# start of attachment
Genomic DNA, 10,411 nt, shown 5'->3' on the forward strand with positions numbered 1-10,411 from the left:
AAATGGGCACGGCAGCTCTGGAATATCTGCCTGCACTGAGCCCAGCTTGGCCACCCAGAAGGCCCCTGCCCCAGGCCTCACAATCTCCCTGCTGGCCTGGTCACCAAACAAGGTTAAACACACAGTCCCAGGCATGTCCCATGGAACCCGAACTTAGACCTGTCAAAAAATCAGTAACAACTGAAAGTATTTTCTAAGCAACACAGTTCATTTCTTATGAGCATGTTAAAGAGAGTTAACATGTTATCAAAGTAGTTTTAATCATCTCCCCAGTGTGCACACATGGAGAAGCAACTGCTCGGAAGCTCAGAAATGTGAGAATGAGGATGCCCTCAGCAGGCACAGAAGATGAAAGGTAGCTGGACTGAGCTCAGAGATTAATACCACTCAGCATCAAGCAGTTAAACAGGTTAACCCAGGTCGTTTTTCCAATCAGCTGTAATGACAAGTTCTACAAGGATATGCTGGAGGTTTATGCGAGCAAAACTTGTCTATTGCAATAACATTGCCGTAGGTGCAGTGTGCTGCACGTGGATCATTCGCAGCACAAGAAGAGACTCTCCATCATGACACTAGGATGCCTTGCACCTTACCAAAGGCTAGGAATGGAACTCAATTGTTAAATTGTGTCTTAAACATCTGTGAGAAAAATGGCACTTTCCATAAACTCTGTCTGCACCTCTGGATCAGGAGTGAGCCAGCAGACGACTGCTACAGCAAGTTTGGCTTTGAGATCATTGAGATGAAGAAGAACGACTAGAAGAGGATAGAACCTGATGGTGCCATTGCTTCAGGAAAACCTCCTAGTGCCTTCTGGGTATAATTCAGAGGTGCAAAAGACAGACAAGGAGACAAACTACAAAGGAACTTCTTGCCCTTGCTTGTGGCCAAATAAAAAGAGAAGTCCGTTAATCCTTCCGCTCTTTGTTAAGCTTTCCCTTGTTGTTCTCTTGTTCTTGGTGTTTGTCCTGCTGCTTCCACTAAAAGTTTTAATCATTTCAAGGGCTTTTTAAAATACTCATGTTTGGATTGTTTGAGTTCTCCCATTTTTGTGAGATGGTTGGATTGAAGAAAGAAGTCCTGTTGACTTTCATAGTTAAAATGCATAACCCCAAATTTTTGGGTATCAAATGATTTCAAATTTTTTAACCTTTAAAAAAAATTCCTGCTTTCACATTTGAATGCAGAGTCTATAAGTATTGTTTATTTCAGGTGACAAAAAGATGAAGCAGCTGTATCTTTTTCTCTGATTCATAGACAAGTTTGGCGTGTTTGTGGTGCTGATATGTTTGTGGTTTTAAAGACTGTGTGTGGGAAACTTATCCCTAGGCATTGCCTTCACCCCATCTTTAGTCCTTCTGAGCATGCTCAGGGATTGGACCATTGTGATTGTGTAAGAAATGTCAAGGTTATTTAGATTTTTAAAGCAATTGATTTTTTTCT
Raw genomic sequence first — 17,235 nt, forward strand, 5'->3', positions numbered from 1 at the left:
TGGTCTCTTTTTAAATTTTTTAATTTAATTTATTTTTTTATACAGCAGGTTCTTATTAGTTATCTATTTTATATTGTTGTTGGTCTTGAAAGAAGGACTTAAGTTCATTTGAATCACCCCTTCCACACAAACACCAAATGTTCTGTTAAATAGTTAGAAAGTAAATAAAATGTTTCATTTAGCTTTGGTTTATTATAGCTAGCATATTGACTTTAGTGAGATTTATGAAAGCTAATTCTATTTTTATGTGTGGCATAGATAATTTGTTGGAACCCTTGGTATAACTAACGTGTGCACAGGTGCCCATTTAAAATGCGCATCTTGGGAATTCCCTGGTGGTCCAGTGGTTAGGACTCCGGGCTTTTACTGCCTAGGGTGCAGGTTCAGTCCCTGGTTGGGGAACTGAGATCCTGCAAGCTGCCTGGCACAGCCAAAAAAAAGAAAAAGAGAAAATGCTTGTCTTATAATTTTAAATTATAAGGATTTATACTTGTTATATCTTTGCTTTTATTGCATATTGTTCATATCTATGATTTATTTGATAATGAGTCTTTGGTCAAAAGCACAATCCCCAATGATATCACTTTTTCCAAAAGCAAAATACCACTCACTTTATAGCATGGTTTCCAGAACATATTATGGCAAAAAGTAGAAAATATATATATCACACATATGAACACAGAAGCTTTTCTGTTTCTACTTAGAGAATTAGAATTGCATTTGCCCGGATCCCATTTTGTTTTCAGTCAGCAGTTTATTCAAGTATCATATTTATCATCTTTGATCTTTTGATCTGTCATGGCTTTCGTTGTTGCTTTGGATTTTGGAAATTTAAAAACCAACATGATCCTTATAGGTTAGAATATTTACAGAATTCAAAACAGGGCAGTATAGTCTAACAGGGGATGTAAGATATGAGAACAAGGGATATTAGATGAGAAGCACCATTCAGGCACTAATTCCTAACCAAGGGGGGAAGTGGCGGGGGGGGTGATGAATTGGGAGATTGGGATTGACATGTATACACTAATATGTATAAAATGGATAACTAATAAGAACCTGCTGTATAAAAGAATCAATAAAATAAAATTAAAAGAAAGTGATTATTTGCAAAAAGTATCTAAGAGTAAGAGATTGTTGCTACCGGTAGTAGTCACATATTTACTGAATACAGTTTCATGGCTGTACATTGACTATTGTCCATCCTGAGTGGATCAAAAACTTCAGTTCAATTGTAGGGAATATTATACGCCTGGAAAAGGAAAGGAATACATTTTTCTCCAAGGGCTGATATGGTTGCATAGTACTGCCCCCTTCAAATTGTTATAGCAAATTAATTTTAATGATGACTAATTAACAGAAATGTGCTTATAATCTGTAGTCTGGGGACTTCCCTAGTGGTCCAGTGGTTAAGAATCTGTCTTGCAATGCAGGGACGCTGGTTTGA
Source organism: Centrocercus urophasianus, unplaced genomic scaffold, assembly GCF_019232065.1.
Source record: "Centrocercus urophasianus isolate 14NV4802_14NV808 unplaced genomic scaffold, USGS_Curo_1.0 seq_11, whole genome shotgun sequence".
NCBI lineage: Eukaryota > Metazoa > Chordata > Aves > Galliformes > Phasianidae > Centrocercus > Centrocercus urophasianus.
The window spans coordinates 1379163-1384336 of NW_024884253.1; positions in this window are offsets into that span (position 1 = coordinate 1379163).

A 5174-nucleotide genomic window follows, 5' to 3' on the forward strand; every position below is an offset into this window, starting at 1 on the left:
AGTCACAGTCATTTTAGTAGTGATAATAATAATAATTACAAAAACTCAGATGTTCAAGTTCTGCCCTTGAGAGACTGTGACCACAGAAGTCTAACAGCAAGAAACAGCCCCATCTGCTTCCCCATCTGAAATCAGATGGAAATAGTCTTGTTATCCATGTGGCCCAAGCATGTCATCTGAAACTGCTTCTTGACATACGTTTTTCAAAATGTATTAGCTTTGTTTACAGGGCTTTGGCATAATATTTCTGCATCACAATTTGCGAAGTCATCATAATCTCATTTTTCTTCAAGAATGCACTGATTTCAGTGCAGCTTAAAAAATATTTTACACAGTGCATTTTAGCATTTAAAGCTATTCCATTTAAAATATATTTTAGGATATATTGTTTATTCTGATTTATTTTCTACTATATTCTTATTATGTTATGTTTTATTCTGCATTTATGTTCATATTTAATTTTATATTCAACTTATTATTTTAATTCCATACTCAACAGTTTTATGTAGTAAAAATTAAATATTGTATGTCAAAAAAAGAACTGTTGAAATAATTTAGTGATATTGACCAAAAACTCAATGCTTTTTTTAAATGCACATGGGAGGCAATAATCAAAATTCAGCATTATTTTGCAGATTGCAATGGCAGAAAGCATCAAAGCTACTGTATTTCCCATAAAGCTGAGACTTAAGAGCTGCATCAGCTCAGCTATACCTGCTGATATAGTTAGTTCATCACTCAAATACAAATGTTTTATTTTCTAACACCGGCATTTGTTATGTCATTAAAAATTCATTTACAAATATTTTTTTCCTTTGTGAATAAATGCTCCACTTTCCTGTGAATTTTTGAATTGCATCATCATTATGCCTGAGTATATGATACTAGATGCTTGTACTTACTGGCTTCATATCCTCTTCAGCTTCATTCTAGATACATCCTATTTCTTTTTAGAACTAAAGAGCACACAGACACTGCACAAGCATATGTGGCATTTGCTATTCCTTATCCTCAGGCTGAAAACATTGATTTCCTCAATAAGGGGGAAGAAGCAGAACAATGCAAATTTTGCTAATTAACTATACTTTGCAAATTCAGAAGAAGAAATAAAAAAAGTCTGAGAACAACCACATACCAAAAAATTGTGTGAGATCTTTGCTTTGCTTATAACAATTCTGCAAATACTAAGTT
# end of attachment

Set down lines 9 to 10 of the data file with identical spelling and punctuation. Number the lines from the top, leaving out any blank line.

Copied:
A 5174-nucleotide genomic window follows, 5' to 3' on the forward strand; every position below is an offset into this window, starting at 1 on the left:
AGTCACAGTCATTTTAGTAGTGATAATAATAATAATTACAAAAACTCAGATGTTCAAGTTCTGCCCTTGAGAGACTGTGACCACAGAAGTCTAACAGCAAGAAACAGCCCCATCTGCTTCCCCATCTGAAATCAGATGGAAATAGTCTTGTTATCCATGTGGCCCAAGCATGTCATCTGAAACTGCTTCTTGACATACGTTTTTCAAAATGTATTAGCTTTGTTTACAGGGCTTTGGCATAATATTTCTGCATCACAATTTGCGAAGTCATCATAATCTCATTTTTCTTCAAGAATGCACTGATTTCAGTGCAGCTTAAAAAATATTTTACACAGTGCATTTTAGCATTTAAAGCTATTCCATTTAAAATATATTTTAGGATATATTGTTTATTCTGATTTATTTTCTACTATATTCTTATTATGTTATGTTTTATTCTGCATTTATGTTCATATTTAATTTTATATTCAACTTATTATTTTAATTCCATACTCAACAGTTTTATGTAGTAAAAATTAAATATTGTATGTCAAAAAAAGAACTGTTGAAATAATTTAGTGATATTGACCAAAAACTCAATGCTTTTTTTAAATGCACATGGGAGGCAATAATCAAAATTCAGCATTATTTTGCAGATTGCAATGGCAGAAAGCATCAAAGCTACTGTATTTCCCATAAAGCTGAGACTTAAGAGCTGCATCAGCTCAGCTATACCTGCTGATATAGTTAGTTCATCACTCAAATACAAATGTTTTATTTTCTAACACCGGCATTTGTTATGTCATTAAAAATTCATTTACAAATATTTTTTTCCTTTGTGAATAAATGCTCCACTTTCCTGTGAATTTTTGAATTGCATCATCATTATGCCTGAGTATATGATACTAGATGCTTGTACTTACTGGCTTCATATCCTCTTCAGCTTCATTCTAGATACATCCTATTTCTTTTTAGAACTAAAGAGCACACAGACACTGCACAAGCATATGTGGCATTTGCTATTCCTTATCCTCAGGCTGAAAACATTGATTTCCTCAATAAGGGGGAAGAAGCAGAACAATGCAAATTTTGCTAATTAACTATACTTTGCAAATTCAGAAGAAGAAATAAAAAAAGTCTGAGAACAACCACATACCAAAAAATTGTGTGAGATCTTTGCTTTGCTTATAACAATTCTGCAAATACTAAGTT